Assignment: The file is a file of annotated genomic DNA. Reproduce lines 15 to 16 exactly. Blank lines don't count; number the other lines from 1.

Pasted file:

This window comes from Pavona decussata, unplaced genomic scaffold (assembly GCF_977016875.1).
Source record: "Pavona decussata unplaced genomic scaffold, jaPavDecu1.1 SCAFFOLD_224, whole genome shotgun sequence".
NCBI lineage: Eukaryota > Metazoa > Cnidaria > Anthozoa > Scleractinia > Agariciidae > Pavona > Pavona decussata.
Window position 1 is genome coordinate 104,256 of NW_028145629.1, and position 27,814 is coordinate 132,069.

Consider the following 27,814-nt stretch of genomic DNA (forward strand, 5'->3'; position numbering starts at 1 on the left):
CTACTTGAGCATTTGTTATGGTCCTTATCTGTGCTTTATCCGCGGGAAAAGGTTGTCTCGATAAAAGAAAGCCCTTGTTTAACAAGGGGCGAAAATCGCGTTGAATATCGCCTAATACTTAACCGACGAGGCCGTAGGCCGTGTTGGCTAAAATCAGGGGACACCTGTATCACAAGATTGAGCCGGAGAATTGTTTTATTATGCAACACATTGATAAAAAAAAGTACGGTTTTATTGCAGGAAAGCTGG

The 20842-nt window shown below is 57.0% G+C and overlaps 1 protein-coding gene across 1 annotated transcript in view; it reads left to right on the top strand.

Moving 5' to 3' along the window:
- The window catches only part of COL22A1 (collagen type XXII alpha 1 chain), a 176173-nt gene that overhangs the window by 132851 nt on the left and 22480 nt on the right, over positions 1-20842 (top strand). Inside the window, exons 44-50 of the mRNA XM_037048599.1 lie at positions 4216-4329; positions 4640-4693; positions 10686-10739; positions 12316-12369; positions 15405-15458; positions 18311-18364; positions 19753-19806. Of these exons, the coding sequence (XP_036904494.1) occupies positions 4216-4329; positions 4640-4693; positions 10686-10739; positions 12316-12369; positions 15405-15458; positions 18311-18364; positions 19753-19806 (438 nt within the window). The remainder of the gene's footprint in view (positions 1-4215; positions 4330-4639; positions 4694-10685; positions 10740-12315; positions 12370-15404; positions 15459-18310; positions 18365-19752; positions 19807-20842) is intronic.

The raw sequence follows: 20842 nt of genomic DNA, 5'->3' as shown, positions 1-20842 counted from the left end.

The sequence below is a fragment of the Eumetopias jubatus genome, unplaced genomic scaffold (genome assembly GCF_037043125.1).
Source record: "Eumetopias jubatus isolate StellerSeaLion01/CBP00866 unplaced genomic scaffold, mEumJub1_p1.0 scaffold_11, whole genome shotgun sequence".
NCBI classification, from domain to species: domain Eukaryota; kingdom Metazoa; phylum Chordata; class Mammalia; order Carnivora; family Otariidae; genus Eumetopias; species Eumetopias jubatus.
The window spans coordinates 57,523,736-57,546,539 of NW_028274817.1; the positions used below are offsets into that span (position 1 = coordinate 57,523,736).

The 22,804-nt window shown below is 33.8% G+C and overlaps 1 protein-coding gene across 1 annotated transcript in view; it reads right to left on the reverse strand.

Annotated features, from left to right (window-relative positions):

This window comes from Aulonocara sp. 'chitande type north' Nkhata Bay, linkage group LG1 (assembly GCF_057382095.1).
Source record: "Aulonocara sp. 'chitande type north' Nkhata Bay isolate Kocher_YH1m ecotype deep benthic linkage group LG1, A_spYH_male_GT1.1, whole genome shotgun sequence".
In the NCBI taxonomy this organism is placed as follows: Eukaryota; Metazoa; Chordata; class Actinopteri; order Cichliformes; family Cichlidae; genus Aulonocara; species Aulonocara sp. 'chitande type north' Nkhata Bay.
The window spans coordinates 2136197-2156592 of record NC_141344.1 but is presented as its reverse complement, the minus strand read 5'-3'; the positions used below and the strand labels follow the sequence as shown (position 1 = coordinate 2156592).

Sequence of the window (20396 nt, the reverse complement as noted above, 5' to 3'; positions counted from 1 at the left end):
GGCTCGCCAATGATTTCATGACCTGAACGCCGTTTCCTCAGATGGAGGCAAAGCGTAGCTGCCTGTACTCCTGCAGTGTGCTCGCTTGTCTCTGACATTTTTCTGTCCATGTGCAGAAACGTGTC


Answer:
The 22,804-nt window shown below is 33.8% G+C and overlaps 1 protein-coding gene across 1 annotated transcript in view; it reads right to left on the reverse strand.

Annotated features, from left to right (window-relative positions):